Since 2021, the 16th-round selection from ’13 has hit .246/.325/.505 with 48 home runs, 137 RBIs and a 128 wRC+ over 832 plate appearances, worth 7.5 fWAR. Granted, he hasn’t compiled enough reps to qualify for any leaderboards, a result of playing fewer than 100 games in each of the previous four seasons. But if he did, he’d rank near the top among big-league catchers.

Health is likely the lone defining aspect separating Jansen from the sport’s upper-echelon catching class, at least from an offensive perspective. While many of his ailments have been fluke-related IL trips, resulting from unfortunate hit-by-pitches and foul tips off opponents’ bats, his reputation will continue to be held back by his availability — or lack thereof — until he proves otherwise.

But one aspect that should help support Jansen’s case is his emergence as a top-of-the-order-hitter this season.

Even before the Blue Jays promoted him to the No. 2 hole on Monday, he deserved to move up the order after being deployed in the fifth, sixth and seventh spots. Following a successful debut batting behind new leadoff hitter Davis Schneider, it’s fair to assume this lineup shakeup will likely be more than just a one-off for manager John Schneider.
Now the question becomes, how will Jansen’s increased importance to the offence impact his playing time? On one hand, Toronto needs to have his bat in the lineup as much as possible — perhaps even every day. On the other, this is also a player whose injury history is longer than most, and there’ll surely be a conscious effort from the team to avoid burning him out.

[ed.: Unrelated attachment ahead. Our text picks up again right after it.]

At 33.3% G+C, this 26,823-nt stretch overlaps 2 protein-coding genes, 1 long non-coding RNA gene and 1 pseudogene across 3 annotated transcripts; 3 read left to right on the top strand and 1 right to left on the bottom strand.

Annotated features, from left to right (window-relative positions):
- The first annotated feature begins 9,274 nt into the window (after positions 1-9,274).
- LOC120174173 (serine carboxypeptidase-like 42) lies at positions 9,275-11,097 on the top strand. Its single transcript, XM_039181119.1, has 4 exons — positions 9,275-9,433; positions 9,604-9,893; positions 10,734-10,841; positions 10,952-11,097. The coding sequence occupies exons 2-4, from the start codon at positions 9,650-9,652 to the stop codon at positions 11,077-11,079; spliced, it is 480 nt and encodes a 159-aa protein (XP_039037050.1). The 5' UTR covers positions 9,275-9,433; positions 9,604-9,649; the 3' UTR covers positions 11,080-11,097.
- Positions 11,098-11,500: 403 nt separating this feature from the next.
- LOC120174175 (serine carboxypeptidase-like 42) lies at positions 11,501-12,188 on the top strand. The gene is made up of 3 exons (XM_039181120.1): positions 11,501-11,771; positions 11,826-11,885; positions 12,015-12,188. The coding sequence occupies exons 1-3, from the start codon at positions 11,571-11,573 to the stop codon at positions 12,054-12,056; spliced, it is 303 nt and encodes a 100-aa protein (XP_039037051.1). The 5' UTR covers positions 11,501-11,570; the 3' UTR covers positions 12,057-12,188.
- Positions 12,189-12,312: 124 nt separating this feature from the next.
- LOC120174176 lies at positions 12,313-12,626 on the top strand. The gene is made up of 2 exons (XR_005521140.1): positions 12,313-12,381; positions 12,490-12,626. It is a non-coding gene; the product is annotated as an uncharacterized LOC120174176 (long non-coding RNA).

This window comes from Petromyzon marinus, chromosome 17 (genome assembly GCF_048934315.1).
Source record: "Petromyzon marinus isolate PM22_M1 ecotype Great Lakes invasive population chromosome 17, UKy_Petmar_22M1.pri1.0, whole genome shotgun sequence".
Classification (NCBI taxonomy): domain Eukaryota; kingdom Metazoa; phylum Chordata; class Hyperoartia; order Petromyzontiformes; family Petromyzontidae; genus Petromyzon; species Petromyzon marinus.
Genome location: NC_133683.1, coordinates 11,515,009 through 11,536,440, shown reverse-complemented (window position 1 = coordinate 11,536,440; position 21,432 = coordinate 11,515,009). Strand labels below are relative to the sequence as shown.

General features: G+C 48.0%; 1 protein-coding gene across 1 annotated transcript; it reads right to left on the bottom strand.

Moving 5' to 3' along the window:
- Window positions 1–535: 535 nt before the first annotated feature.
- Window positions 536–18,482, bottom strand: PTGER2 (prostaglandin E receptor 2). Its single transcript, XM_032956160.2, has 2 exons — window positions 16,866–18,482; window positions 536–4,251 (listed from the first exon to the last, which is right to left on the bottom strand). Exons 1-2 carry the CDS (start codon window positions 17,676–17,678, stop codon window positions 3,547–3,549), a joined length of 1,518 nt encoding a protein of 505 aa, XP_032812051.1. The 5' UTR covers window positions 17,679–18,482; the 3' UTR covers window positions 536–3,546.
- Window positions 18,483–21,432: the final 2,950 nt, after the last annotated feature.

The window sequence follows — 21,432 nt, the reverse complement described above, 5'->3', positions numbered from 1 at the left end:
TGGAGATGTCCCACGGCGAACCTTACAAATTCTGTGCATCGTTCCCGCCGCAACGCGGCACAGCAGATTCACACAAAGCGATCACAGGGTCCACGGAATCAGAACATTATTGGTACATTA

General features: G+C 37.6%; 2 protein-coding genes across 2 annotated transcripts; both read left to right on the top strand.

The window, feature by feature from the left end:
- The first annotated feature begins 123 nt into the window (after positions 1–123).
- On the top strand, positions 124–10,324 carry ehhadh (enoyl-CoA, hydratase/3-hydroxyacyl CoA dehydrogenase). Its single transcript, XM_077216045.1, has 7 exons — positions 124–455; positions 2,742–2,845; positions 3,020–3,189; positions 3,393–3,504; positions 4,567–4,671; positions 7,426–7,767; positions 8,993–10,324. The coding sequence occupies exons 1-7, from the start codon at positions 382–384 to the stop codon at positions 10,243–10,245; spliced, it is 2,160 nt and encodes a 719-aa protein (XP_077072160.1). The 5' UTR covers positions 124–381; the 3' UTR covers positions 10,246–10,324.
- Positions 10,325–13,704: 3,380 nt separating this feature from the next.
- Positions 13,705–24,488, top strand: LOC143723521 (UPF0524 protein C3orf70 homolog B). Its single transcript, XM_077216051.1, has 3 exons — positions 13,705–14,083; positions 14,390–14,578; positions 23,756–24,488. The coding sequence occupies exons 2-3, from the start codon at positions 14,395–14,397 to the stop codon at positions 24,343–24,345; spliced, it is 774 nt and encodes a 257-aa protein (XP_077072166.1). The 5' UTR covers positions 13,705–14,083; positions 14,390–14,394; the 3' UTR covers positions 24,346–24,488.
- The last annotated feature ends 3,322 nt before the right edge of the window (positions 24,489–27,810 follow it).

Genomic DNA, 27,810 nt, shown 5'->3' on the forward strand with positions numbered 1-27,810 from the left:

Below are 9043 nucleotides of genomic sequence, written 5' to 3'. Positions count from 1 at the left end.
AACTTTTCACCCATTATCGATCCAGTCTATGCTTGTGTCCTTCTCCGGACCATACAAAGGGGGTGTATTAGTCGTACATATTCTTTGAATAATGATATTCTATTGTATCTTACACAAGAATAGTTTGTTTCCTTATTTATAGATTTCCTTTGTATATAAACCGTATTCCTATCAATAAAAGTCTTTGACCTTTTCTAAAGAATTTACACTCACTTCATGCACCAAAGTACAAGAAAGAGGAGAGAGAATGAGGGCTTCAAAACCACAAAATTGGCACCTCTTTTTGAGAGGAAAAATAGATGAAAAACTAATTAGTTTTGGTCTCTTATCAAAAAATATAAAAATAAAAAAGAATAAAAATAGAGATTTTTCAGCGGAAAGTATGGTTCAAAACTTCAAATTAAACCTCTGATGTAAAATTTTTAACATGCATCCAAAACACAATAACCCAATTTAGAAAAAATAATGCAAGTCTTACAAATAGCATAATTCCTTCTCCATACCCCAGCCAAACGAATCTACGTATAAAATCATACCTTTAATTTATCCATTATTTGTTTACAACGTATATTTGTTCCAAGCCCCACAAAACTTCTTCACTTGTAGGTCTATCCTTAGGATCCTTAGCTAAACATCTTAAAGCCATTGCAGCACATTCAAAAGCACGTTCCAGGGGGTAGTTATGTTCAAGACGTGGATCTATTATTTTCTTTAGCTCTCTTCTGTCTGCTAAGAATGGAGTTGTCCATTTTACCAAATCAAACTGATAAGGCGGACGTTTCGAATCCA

Those efforts are already underway, as the 6-foot-2 backstop has yet to start three consecutive games this season. They’ve also tried to steer clear of using him as the DH on days when Alejandro Kirk catches, with all but one of his 19 appearances in the starting lineup coming behind the plate.

Of course, part of that is because Justin Turner and Daniel Vogelbach — a pair of bat-first DH types — are on the roster. But with how well Jansen has performed, the Blue Jays have to consider sacrificing a bit of defence for offence to create opportunities in the DH spot for their best hitter, likely forcing Turner to third base on those days.
It’s not an ideal solution, but it could also benefit Kirk, whose offensive production has suffered in 2024, as he’s struggled to a .198/.295/.284 slash line and a 72 wRC+ in 26 games. The Blue Jays need to get him back on track, a feat that’d be tougher to accomplish with Jansen making close to 100 per cent of his starts at catcher.
Toronto rostered the most valuable catching duo in 2022, leading the majors in fWAR (7.9) that season. While they rank top five this season at 1.9, there’s no question they’re a better, more rounded team when Jansen and Kirk are thriving at both ends of the spectrum.

The success of that tandem is why it’s so puzzling that Jansen remains unsigned beyond 2024. Injuries, of course, are likely the primary culprit behind that uncertainty, and understandably so. Still, last winter should’ve presented a golden opportunity to hammer out an extension, considering he had just posted career-highs in home runs (17) and RBIs (53) while logging the second-most games played (86) of his Blue Jays tenure.

Both sides could potentially agree to a new deal this off-season. But that’s assuming Jansen remains with the team through the July 30 trade deadline. If they end up selling, even to a softer degree, it’d be tough to envision a scenario where he isn’t dealt to a playoff contender.
It’s become somewhat rare for a catcher to be traded midseason, mainly because of the time required to learn a new pitching staff while the acquiring club is chasing a post-season position. However, locating a potential buyer for a player with as much slugging upside as Jansen likely won’t be challenging if the Blue Jays have no choice but to cross that bridge.